Balancing Pregnancy with Pre-Existing Diabetes: Healthy Mom, Healthy Baby is the first insider’s guide to what it is like to manage pregnancy along with type 1 or type 2 diabetes. It includes the insights of more than 50 women with diabetes, as well as advice from leading medical experts, about how to do pregnancy with diabetes right.
Tell us something about yourself.
I am a longtime writer, researcher and editor who has lived with type 1 diabetes for more than 30 years. Based in Massachusetts, my work has appeared in Avenue, Boston, Body+Soul, Cosmopolitan, Ladies’ Home Journal, More, Self, Weight Watchers and Woman’s Day magazines. I have also blogged about pregnancy and type 1 diabetes at Managing the Sweetness Within (www.thesweetnesswithin.blogspot.com), the book’s precursor.
What inspired you to write this book?
When I first began thinking about trying to get pregnant, the books on the market were all written by health professionals, and were pretty dry and straightforward. At the same time, many doctors and other resources will stress all that can go wrong with a pregnancy with pre-existing diabetes. While the potential for complications can be higher than what they are for women without diabetes, I knew that there had to be positive stories out there about women who have had healthy and happy babies. I had friends with diabetes who had had healthy babies, but I wanted to write the definitive guide from woman’s, not a doctor’s, perspective.
My book is the book I wish existed when I initially considered having a baby.
How did you publish this book? Why did you decide on that publisher?
I wrote a 45-page book proposal and sent it directly to an editor who worked with a company that published a lot of diabetes titles. We had been in touch while I was writing the proposal, and he encouraged me to send it when I finished it.
After about two months of not hearing back from the editor, I began to look for a traditional literary agent. I used a list one friend had compiled, as well as contacted the agents of friends (with the friend’s permission, of course) to contact about 40 different agents who were interested in women’s health and/or diabetes. I spent a lot of time researching each agent before I contacted them–were they open to submissions? Did they prefer queries or the full proposal? Email or snail mail? I heard back from many right away, particularly those who knew friends of mine. Most said the proposal was well-written, but the topic wasn’t right for them, or that the project didn’t have a large enough potential audience. (Around this time, I heard back from the editor of the diabetes titles, who passed because he didn’t think the book would sell enough copies to make the publisher any money).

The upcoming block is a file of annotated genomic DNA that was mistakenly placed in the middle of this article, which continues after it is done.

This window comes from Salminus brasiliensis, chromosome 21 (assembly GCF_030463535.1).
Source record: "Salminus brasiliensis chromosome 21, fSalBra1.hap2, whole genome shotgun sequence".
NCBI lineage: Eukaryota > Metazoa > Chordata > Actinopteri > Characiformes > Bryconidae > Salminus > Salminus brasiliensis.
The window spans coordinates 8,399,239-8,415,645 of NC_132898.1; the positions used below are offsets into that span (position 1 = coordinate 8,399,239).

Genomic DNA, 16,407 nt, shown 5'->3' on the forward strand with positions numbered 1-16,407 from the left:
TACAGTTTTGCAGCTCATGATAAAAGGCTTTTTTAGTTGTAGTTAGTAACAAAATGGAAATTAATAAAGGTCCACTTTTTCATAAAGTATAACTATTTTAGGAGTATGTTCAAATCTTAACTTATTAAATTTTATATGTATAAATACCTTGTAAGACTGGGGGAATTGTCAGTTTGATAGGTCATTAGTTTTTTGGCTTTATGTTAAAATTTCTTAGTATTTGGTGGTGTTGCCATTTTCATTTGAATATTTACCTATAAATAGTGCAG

Still, I persevered, because I knew that for the right reader, this book would be great. Ultimately, about five agents wanted to take the project on. I had the nice task of figuring out which agent would be right for me and the project. I ultimately chose Molly Lyons of the Joelle Delbourgo Agency. She saw the book for what it was, and didn’t want me to try to rewrite the proposal to include gestational diabetes (an entirely different audience) or to make the book more clinical and less insider’s guide.
I tweaked the proposal per Molly’s requests, and sent her the final version a few months later. Unfortunately, the country’s economy was collapsing around the same time, so Molly chose to wait another few months until she felt the publishing climate would be more open to buying books–particularly small, niche topics like mine.
Molly sent the proposal out to about 19 publishers, and eventually, two were interested. Of the two, the editor at Demos Health, Noreen Henson, was enthusiastic about the proposal and wanted to know if I was considering anyone else. The other publisher was more reserved, and after a phone call with Noreen, it was clear that Demos would be the perfect home for my book. It will be available in mid-April and it is pre-selling ahead of Demos’s expectations, so that has been gratifying to see.
What is the best advice you could give other writers about writing or publishing?
Keep at it. Putting one’s ass in the chair and writing is the toughest part of the process for me.
Take classes if you are still green, and take part in workshops to get insight on your writing.
Be business minded about it if you are trying to sell a nonfiction book. Write a kick-ass proposal that shows you know exactly why your book is needed, why you are the best person to write the book, and show a sample chapter that illustrates how great your book will be.
What are you doing to promote your latest book?
I am very active in the online diabetes communities, including blogging, social networking, and Twitter, to spread the word about my book and what it offers women with diabetes who want to get pregnant, as well as how to deal with related topics such as early motherhood, pregnancy loss and/or infertility.
I also recommend Sandra Beckwith’s online workshop on book publicity. For details, see http://buildbookbuzz.com/workshops/book-publicity.htm
I’m also speaking about the book in Massachusetts, New York and elsewhere. For current book tour details, see:
Where can readers learn more about you and your book?
Order the book through my publisher’s page:
Become a Facebook fan and receive notices about where I’m speaking, reviews, and more:
For more information about my blog, see Managing the Sweetness Within: www.thesweetnesswithin.blogspot.com
For more information about me as a writer, researcher, and editor, see my site: www.CherylAlkon.com